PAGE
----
“For now we see…”

“For now we see only a reflection as in a mirror” [Paul in 1st Corinthians].

What does it take to make a statement like that about what we know?

Years ago, when I was a student in the adult Sunday school class in which I now teach, a very devout and intelligent M.D. responded to a question the teacher asked him one day with those very words. I will never forget that day.  I don’t know why I remember such things.  However, I was always impressed with his grasp of the Bible, his ability to quote scripture, and his articulation of answers to questions that were so troubling for the rest of us.

“For now we see…”

For me that was one of his best answers.

He and his wife moved around a lot so he did not stay here for many years. He left our church and his practice in Hopkinsville and continued his travels in the world.  Of all the answers he gave in class, this is the one that sticks with me.

Why?

He admitted his limitations.

That is so rare today, to see someone admit that they don’t know it all. This is the season when we are quick to say you are wrong, you are unfaithful, you are defective in your thinking and you are not right with God…as if we are 100% sure of those statements.

For me his use of Paul’s words is at the heart of working toward understanding others.

It seems what happens to most of us in life is that we grab some truth from someone, some book, some magazine, some online source and we make it ours and we hold onto it for dear life. In matters of religion, we read scripture, we hear a pastor on television, we go to a Bible study and we grab something that makes sense for us there.  That’s ok.  We have our beliefs.   For a belief to be added to our thinking, it has to be compatible with our core values.  Core values are defined as “the guiding principles that dictate behavior and action.   They help people to know what is right from wrong” [from Your Dictionary].  Core values develop over time and they don’t change easily.  Beliefs are another matter.  They are defined as “an acceptance that a statement is true or that something exists or something one accepts as true or real; a firmly held opinion or conviction” [from Your Dictionary].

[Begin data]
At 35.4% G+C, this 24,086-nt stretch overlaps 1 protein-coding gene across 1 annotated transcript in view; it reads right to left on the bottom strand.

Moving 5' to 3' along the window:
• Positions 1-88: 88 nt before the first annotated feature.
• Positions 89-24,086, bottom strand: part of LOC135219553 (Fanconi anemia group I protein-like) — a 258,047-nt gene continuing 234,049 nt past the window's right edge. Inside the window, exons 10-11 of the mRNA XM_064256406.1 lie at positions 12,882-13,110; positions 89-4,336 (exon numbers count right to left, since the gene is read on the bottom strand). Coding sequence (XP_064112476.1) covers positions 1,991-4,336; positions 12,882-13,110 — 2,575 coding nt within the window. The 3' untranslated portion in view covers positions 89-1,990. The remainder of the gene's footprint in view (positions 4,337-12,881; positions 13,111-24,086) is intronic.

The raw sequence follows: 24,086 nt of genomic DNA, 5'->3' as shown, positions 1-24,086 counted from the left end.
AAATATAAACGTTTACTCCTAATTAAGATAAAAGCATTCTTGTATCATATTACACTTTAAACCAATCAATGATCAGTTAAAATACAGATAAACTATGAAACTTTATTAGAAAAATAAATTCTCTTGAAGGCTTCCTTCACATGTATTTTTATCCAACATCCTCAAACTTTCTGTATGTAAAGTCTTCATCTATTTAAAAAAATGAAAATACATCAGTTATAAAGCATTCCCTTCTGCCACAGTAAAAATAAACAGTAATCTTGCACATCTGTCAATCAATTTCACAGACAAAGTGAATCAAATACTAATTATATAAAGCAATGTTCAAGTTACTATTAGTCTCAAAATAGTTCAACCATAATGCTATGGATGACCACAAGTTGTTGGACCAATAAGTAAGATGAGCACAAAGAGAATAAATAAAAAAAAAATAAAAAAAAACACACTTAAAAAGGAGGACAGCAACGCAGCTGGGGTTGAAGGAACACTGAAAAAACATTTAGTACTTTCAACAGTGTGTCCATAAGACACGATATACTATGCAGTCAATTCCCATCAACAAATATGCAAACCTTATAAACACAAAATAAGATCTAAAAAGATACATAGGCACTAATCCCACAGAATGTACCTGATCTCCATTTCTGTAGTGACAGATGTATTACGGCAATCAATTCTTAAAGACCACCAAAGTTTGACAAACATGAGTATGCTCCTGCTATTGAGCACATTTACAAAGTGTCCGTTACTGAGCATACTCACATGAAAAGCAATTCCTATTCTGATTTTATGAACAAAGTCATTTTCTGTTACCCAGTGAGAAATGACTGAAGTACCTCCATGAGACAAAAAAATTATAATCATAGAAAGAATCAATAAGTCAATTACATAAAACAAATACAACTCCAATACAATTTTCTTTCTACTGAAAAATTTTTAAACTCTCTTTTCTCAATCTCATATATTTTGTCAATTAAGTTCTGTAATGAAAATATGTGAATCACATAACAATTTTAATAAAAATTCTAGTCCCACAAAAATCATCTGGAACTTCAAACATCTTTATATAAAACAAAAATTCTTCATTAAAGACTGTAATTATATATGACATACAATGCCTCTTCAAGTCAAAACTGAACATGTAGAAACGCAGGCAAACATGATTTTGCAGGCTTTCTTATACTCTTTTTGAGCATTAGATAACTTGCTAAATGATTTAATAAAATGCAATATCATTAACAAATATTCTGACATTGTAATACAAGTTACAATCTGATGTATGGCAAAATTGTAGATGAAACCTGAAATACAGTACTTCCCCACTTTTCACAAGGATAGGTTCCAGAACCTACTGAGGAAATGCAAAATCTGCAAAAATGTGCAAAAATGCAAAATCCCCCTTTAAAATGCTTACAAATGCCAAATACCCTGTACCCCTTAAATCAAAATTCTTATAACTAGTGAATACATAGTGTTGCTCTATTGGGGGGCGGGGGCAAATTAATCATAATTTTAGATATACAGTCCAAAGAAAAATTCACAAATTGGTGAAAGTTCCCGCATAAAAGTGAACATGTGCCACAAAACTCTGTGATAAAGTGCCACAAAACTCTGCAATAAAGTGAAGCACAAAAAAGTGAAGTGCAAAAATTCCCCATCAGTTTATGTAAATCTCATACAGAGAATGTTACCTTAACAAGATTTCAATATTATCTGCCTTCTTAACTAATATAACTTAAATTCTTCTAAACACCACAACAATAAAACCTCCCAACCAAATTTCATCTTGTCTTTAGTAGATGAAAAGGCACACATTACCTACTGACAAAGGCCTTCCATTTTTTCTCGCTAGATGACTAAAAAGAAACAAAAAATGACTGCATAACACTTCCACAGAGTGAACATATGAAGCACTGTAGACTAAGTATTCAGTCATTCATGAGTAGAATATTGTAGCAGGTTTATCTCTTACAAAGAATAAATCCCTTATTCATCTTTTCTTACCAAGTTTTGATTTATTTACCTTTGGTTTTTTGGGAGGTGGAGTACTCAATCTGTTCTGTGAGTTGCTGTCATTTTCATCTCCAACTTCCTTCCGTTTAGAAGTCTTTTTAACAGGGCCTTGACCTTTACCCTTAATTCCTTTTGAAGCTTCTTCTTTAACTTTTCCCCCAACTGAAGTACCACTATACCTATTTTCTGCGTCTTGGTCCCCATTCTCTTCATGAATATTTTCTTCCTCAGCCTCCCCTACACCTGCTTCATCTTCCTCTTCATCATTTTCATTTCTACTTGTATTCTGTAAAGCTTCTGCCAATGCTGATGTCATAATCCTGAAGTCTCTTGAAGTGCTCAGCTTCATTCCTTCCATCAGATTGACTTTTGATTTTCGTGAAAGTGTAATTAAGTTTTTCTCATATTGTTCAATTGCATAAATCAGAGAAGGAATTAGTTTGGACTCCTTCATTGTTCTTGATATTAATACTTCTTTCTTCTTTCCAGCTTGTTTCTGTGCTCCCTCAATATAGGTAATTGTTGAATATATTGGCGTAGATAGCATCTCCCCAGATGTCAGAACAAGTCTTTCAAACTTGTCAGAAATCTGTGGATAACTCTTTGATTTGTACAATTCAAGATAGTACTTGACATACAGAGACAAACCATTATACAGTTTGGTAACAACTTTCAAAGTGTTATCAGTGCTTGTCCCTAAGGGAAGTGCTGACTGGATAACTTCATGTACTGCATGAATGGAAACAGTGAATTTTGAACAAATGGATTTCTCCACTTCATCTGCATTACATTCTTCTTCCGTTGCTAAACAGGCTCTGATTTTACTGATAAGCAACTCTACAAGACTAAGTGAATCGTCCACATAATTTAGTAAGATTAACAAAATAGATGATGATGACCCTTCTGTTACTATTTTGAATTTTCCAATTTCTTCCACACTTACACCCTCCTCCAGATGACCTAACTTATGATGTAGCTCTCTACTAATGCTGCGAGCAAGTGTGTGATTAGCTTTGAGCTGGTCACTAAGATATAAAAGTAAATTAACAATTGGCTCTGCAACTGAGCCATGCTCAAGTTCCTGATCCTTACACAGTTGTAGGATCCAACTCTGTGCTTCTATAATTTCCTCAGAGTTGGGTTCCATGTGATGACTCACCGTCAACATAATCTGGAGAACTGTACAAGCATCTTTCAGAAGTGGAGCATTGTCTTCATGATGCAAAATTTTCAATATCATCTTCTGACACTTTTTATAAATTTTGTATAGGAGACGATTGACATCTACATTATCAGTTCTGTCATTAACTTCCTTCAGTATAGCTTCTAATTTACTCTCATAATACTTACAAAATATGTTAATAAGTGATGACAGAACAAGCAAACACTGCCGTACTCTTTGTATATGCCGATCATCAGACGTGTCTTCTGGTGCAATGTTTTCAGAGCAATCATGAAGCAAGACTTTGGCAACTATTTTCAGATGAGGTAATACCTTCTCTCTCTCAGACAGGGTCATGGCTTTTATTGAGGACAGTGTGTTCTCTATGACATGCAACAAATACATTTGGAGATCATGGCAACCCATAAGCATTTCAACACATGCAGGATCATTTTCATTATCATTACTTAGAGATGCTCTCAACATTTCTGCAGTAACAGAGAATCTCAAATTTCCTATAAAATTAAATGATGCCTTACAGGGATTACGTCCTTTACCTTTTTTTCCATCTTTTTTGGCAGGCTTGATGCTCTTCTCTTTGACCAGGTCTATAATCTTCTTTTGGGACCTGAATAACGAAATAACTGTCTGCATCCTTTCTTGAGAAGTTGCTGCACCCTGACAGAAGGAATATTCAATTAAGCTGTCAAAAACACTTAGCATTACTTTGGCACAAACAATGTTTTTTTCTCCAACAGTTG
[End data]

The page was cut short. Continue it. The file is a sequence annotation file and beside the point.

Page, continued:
The major question is, do beliefs change?

They do or rather, they can.

What causes them to change? Additional facts and additional life experiences.

Some people don’t want to change anything about what they believe. That’s ok.  No one can make another person change their beliefs, but personally over the years I have been proven wrong and I found I needed to change.

A simple example comes from my experiences at my church. Like all humans, I observe others and I sadly draw conclusions about them based on their behavior.  I should not do it but I do because I want to have some way of “filing them away” in my mind.  I say sadly because I sometimes find that I put a person “in the wrong file”.  I get around to a lot of people in my church, making an effort to talk to them, getting to know them as much as I can.  I am astounded by the changes in my beliefs that I have had to make when I really get to know people better; when I see the physical pain they have to endure, the poor treatment they have received from loved ones, the fear that they have to deal with on a daily basis.  The more I converse, the more context I have and I see why they act the way they do.

Before I go too far astray, let’s get back to the good doctor.

How does all this information about core values and changing beliefs relate to him? Did he have core values?  Of course he did.   Did he have beliefs?  Of course he did.  Did he hold to his convictions most of the time?  Yes he did.

But once in a while he just held his hands up and said “For now we see…”

He was admitting that he did not know all the answers. He was not sure that what he was thinking was correct.  He was admitting that he was open to additional facts and additional “after-life” experiences  [God would give him the information he needed after he found himself in God’s presence].

He trusted God would tell him the truth one day.

His humility was so impressive. He admitted that we are never intended to know it all.  The Lord declared in Isaiah 55 “For my thoughts are not your thoughts, neither are your ways my ways.”

And you know what?

He was ok with that.

And I was just glad that I was there to hear him say “For now we see…”

 

This entry was posted in Uncategorized. Bookmark the permalink.

Leave a Reply

Fill in your details below or click an icon to log in:

WordPress.com Logo

You are commenting using your WordPress.com account. Log Out /  Change )

Google photo

You are commenting using your Google account. Log Out /  Change )

Twitter picture

You are commenting using your Twitter account. Log Out /  Change )

Facebook photo

You are commenting using your Facebook account. Log Out /  Change )

Connecting to %s